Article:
In 1972, Brooks signed a deal with Warner Brothers to re-write the script of what was then known as ‘Tex-X’. He was later hired as the director of the movie and it was called ‘Blazing Saddles’. It was the 2nd highest grossing film of that year.
In 1974, ‘Young Frankenstein’ came out. It starred Gene Wilder, Marty Feldman, Peter Boyle, etc. and had Gene Hackman in an unforgettable cameo. It was the 3rd highest grossing film of that year and received 2 Oscar nominations.
In 1975, Brooks went back to the television and made a series called ‘When Things were Rotten’. It was a parody on the story of Robin Hood. It did not do very well and lasted only for 13 episodes.
In 1976, he released ‘Silent Movie’, an idea written and developed along with Ron Clark. It was a first full-length silent comedy in decades. It was not as successful as the last few movies by Brooks.
In 1977, Brooks made a parody on Alfred Hitchcock’s movies like Vertigo, Psycho, Suspicion, Dial M for Murder, etc., called ‘High Anxiety’. It was a joint written collaboration of Brooks, Ron Clark, Rudy De Luca and Barry Levinson.
In 1980, Brooks produced ‘The Elephant Man’. It was directed by David Lynch. It was produced under the name of the company called ‘Brooksfilms’, a production company that only produced non-comedy ventures.
In 1981, he wrote, produced and directed a movie called ‘History of the World Part I’, which was a parody on the history of mankind until the time of French Revolution. It received mixed reviews and was a moderate commercial hit.
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In 1983, Brooks produced and starred in the remake of Ernst Lubitsch film ‘To Be or Not to Be’. It was directed by Alan Johnson. Brooks played the role of ‘Hitler’ in the movie; it was a satire on Germany during WW II.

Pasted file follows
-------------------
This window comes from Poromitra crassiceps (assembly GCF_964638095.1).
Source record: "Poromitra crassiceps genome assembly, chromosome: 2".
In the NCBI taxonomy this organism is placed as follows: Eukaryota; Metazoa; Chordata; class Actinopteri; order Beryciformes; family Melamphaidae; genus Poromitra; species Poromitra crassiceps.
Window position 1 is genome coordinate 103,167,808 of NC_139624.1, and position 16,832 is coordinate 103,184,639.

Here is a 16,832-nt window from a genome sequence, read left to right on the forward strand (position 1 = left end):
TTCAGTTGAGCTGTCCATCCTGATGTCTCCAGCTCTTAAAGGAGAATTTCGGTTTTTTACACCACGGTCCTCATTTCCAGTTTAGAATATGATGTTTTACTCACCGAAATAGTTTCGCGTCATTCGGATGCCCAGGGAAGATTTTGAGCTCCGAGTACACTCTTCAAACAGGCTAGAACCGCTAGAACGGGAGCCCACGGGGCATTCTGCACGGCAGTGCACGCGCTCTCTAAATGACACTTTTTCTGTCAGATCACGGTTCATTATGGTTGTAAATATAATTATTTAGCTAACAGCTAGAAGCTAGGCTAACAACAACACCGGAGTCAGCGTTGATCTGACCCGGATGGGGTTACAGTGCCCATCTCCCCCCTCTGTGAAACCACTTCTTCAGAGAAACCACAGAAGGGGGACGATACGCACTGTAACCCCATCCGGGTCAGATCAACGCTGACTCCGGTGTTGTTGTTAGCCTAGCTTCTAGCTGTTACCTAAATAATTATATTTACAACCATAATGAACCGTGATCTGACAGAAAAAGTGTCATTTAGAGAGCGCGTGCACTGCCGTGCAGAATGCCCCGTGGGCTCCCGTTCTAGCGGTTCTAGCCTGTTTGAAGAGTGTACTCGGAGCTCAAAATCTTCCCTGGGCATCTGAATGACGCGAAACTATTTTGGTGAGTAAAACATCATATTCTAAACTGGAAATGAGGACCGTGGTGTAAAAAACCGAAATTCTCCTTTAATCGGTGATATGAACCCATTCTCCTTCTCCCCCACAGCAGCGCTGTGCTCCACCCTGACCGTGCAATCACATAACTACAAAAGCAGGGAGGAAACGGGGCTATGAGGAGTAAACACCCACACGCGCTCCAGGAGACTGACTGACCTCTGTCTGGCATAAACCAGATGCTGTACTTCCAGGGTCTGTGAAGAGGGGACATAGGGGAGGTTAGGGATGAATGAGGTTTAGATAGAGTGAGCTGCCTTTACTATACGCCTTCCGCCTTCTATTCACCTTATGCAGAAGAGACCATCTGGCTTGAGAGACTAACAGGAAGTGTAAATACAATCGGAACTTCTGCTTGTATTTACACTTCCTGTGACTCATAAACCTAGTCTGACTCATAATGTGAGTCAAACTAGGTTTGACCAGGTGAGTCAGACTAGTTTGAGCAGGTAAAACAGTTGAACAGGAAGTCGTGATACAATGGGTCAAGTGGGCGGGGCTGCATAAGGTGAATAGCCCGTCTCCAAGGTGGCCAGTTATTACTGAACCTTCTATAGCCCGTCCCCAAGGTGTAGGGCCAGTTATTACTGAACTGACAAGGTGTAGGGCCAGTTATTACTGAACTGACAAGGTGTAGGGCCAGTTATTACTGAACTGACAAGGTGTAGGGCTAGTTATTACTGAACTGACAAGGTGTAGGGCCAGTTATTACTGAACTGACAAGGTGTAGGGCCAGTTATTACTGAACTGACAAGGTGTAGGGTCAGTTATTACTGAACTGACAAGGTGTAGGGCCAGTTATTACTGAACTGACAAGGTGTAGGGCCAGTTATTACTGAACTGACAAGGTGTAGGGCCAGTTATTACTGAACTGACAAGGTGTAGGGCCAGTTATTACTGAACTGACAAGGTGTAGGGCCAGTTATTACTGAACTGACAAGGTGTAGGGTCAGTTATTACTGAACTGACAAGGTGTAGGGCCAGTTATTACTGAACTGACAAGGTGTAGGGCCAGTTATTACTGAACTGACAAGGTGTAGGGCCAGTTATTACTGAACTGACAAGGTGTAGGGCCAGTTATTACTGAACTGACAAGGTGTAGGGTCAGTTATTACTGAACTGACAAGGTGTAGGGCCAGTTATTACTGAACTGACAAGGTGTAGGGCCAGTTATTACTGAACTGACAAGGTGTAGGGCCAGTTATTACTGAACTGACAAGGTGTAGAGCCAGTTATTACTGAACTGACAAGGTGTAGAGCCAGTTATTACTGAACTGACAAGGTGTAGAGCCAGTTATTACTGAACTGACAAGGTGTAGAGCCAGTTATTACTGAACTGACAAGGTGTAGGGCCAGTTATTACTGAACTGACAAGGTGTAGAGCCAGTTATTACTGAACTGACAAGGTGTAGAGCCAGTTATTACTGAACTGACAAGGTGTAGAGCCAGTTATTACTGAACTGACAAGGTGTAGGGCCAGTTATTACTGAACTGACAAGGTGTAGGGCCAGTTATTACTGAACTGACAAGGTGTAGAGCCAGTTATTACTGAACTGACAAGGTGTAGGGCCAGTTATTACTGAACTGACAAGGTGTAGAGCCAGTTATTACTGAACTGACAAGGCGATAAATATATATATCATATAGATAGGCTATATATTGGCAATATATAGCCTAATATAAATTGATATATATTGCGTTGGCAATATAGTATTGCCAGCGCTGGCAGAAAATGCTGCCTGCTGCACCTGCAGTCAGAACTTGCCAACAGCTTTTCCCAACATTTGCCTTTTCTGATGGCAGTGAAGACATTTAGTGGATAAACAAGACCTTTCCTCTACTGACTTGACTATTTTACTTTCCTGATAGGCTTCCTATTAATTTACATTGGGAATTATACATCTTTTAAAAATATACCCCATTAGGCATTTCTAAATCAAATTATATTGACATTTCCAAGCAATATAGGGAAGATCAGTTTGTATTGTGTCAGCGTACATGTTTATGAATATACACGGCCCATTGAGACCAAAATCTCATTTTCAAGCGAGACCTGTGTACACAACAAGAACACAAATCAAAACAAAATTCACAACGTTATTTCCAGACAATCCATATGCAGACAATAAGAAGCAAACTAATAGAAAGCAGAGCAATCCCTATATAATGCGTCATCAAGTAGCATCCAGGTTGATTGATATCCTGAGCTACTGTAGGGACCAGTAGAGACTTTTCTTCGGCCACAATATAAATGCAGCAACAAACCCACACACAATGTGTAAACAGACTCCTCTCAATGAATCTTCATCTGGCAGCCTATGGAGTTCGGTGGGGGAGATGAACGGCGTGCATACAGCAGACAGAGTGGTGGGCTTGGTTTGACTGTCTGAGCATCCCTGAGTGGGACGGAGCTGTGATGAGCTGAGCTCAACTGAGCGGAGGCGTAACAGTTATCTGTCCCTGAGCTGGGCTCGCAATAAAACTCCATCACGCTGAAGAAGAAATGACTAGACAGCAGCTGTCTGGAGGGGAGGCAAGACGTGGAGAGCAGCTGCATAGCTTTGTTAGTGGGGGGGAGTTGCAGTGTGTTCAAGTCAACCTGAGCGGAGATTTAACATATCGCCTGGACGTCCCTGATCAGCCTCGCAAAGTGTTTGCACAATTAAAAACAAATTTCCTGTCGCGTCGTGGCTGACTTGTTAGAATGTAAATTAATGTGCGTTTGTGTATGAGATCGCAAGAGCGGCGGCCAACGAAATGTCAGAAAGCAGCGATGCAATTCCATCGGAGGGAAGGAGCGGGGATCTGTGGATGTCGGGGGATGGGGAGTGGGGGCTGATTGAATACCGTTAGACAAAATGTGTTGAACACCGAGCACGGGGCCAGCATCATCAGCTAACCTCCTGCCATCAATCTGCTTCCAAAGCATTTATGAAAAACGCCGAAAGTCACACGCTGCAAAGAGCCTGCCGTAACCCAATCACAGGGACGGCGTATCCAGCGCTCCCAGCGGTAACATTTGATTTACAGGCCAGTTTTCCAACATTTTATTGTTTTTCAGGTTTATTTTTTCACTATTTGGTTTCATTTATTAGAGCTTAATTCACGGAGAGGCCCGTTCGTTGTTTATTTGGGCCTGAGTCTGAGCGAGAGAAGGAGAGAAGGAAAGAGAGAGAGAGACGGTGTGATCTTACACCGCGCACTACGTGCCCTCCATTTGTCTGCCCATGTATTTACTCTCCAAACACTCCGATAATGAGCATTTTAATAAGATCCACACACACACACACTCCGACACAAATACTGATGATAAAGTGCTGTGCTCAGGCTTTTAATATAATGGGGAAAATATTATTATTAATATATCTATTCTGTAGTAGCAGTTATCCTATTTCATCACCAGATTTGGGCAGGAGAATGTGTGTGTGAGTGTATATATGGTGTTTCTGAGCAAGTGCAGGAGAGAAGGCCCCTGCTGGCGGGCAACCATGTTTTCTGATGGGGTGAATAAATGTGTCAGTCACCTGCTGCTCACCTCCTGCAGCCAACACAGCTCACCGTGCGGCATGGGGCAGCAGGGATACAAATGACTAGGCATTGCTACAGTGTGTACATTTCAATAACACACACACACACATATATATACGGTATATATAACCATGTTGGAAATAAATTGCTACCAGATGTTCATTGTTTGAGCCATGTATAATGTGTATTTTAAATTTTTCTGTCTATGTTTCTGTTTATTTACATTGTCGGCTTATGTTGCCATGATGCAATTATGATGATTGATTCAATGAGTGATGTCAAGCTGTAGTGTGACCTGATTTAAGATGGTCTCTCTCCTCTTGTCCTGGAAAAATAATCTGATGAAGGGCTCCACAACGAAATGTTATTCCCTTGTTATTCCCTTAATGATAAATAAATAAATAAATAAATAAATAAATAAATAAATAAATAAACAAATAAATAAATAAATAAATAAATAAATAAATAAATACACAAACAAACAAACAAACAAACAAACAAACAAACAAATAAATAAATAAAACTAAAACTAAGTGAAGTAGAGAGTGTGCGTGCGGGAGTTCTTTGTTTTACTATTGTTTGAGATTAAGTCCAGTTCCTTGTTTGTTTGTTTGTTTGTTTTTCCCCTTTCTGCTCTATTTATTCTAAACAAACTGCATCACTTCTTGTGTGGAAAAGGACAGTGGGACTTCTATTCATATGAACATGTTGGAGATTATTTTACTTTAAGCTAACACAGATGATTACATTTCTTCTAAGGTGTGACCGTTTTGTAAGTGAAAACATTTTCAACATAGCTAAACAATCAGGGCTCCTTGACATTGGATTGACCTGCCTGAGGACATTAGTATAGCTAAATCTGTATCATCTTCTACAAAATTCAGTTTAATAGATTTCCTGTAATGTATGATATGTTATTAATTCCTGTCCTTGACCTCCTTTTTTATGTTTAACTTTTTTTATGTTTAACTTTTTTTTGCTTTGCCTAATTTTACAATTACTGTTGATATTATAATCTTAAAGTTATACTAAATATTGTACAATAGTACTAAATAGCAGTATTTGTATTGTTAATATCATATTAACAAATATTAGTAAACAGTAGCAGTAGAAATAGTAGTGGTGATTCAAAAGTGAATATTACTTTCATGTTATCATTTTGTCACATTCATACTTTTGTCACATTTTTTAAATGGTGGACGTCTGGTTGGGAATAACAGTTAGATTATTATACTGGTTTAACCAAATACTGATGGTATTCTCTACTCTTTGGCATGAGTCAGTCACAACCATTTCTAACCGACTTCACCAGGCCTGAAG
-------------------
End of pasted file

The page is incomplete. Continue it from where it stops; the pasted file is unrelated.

From 1987-1989, Brooks directed a comedy science fiction ‘Spaceballs’. He also made a sitcom called ‘The Nutt House’ which was broadcast on NBC. The series only ran for 5-11 episodes and did not do very well commercially.
In 1990s, Brooks directed movies like: ‘Life Stinks’ which was a critical and commercial failure, ‘Robin Hood: Men in Tights’ which was loosely based on his sitcom ‘When Things Were Rotten’ and ‘Dracula: Dead and Loving It’.
In 2000s, he appeared on the TV in ‘The Simpsons’, ‘Mad About You’, ‘Curb Your Enthusiasm’, ‘Comedians in Cars Getting Coffee’, etc. He also did cameos in movies like: ‘It’s a Very Merry Muppet Christmas Movie’, etc.
Alongside, he worked on musicals like ‘The Producers’, ‘Young Frankenstein’, etc. and appeared on the HBO special called ‘Mel Brooks and Dick Cavett Together Again’.
Awards & Achievements
Brooks received 3 Grammys for ‘The 2000 Year Old Man’, ‘The Producers’ and ‘Recording the Producers’. He received his first 4 Emmys for ‘Your Show of Shows’ and received 3 Emmy for the sitcom ‘Mad About You’.
He is the winner of 3 Tony Awards for ‘The Producers’ and a Hugo Award and a Nebula Award for ‘Young Frankenstein’. He received his star on the Hollywood Walk of Fame in 2010 and after a few years received the AFI Life Achievement Award.
Personal Life & Legacy
In 1951, brooks got married to Florence Baum and the couple had three children together, Stephaine, Nicky and Eddie. Their marriage ended within 10 years.
He married actress Anne Bancroft in 1964 and remained married to her until her death in 2005. They had a son together, Max Brooks. Bancroft had been Brooks’ inspiration behind ‘The Producers’ and ‘Young Frankenstein’.
Brooks wrote an adaptation of Oliver Goldsmith’s ‘She Stoops to Conquer’ but could not get anyone to finance his idea and thought at the time that his career was over.
At the age of 55, Brooks recorded a rap titled ‘It’s Good to Be the King’.
He received the Kennedy Center Honors 2009 for the Performing Arts in Washington D.C.

1. Young Frankenstein (1974)


2. Blazing Saddles (1974)

  (Western, Comedy)

3. The Elephant Man (1980)

  (Biography, Drama)

4. Ten from Your Show of Shows (1973)


5. The Producers (1967)


6. The Muppet Movie (1979)

  (Musical, Family, Comedy, Adventure)

7. History of the World: Part I (1981)


8. My Favorite Year (1982)


9. Frances (1982)

  (Drama, Romance, Biography)

10. The Fly (1986)

  (Drama, Sci-Fi, Horror)


Academy Awards(Oscars)
1969 Best Writing, Story and Screenplay - Written Directly for the Screen The Producers (1967)
Primetime Emmy Awards
1999 Outstanding Guest Actor in a Comedy Series Mad About You (1992)
1998 Outstanding Guest Actor in a Comedy Series Mad About You (1992)
1997 Outstanding Guest Actor in a Comedy Series Mad About You (1992)
1967 Outstanding Writing Achievement in Variety The Sid Caesar, Imogene Coca, Carl Reiner, Howard Morris Special (1967)
Grammy Awards
2002 Best Long Form Music Video Great Performances (1971)
2002 Best Musical Show Album Winner
1999 Best Spoken Comedy Album Winner